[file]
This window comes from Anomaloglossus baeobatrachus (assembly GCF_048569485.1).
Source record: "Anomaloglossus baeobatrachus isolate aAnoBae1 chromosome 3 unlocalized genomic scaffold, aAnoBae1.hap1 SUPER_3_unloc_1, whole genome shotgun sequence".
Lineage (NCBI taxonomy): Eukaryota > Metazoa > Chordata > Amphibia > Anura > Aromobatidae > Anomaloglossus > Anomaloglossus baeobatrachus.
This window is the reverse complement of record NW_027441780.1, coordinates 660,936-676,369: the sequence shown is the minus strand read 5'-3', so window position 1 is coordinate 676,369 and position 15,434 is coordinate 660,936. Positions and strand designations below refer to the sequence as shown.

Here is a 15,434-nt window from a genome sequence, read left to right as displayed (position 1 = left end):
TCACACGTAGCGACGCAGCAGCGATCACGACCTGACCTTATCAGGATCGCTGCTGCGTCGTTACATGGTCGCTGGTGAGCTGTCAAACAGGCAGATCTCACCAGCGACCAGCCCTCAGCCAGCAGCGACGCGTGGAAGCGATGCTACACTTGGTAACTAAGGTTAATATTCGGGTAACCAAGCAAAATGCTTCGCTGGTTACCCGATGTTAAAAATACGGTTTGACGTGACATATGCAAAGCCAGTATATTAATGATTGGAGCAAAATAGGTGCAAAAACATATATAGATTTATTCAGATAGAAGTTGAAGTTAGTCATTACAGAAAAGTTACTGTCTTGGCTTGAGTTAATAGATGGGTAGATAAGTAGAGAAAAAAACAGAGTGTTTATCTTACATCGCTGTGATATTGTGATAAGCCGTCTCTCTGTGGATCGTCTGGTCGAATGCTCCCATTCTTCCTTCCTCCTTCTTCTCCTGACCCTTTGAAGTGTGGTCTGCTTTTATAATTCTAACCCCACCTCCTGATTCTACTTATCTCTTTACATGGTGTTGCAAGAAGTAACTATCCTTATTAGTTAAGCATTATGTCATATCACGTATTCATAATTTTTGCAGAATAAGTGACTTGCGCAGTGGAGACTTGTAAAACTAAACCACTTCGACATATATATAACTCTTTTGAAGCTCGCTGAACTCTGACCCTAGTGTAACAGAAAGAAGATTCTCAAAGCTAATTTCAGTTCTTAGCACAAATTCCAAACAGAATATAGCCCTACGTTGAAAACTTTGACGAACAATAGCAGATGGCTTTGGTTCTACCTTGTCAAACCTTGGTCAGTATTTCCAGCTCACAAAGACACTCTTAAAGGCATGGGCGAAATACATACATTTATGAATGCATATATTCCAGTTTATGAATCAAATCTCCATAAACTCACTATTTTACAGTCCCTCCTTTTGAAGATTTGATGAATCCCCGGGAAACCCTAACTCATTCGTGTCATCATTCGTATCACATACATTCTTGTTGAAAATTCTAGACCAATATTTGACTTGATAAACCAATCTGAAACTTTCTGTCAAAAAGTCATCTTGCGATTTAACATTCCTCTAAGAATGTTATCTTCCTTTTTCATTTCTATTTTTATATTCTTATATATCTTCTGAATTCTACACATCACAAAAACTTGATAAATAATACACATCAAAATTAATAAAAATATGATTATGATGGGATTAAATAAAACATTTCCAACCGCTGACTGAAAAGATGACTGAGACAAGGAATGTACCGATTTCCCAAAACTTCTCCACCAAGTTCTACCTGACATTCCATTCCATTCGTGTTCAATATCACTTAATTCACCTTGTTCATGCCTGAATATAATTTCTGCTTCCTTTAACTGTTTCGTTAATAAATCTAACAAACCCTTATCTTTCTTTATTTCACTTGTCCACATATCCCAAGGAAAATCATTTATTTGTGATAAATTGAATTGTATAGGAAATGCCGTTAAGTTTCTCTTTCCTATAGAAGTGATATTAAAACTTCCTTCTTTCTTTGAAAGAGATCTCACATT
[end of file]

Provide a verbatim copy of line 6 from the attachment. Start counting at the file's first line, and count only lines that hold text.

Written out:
TCACACGTAGCGACGCAGCAGCGATCACGACCTGACCTTATCAGGATCGCTGCTGCGTCGTTACATGGTCGCTGGTGAGCTGTCAAACAGGCAGATCTCACCAGCGACCAGCCCTCAGCCAGCAGCGACGCGTGGAAGCGATGCTACACTTGGTAACTAAGGTTAATATTCGGGTAACCAAGCAAAATGCTTCGCTGGTTACCCGATGTTAAAAATACGGTTTGACGTGACATATGCAAAGCCAGTATATTAATGATTGGAGCAAAATAGGTGCAAAAACATATATAGATTTATTCAGATAGAAGTTGAAGTTAGTCATTACAGAAAAGTTACTGTCTTGGCTTGAGTTAATAGATGGGTAGATAAGTAGAGAAAAAAACAGAGTGTTTATCTTACATCGCTGTGATATTGTGATAAGCCGTCTCTCTGTGGATCGTCTGGTCGAATGCTCCCATTCTTCCTTCCTCCTTCTTCTCCTGACCCTTTGAAGTGTGGTCTGCTTTTATAATTCTAACCCCACCTCCTGATTCTACTTATCTCTTTACATGGTGTTGCAAGAAGTAACTATCCTTATTAGTTAAGCATTATGTCATATCACGTATTCATAATTTTTGCAGAATAAGTGACTTGCGCAGTGGAGACTTGTAAAACTAAACCACTTCGACATATATATAACTCTTTTGAAGCTCGCTGAACTCTGACCCTAGTGTAACAGAAAGAAGATTCTCAAAGCTAATTTCAGTTCTTAGCACAAATTCCAAACAGAATATAGCCCTACGTTGAAAACTTTGACGAACAATAGCAGATGGCTTTGGTTCTACCTTGTCAAACCTTGGTCAGTATTTCCAGCTCACAAAGACACTCTTAAAGGCATGGGCGAAATACATACATTTATGAATGCATATATTCCAGTTTATGAATCAAATCTCCATAAACTCACTATTTTACAGTCCCTCCTTTTGAAGATTTGATGAATCCCCGGGAAACCCTAACTCATTCGTGTCATCATTCGTATCACATACATTCTTGTTGAAAATTCTAGACCAATATTTGACTTGATAAACCAATCTGAAACTTTCTGTCAAAAAGTCATCTTGCGATTTAACATTCCTCTAAGAATGTTATCTTCCTTTTTCATTTCTATTTTTATATTCTTATATATCTTCTGAATTCTACACATCACAAAAACTTGATAAATAATACACATCAAAATTAATAAAAATATGATTATGATGGGATTAAATAAAACATTTCCAACCGCTGACTGAAAAGATGACTGAGACAAGGAATGTACCGATTTCCCAAAACTTCTCCACCAAGTTCTACCTGACATTCCATTCCATTCGTGTTCAATATCACTTAATTCACCTTGTTCATGCCTGAATATAATTTCTGCTTCCTTTAACTGTTTCGTTAATAAATCTAACAAACCCTTATCTTTCTTTATTTCACTTGTCCACATATCCCAAGGAAAATCATTTATTTGTGATAAATTGAATTGTATAGGAAATGCCGTTAAGTTTCTCTTTCCTATAGAAGTGATATTAAAACTTCCTTCTTTCTTTGAAAGAGATCTCACATT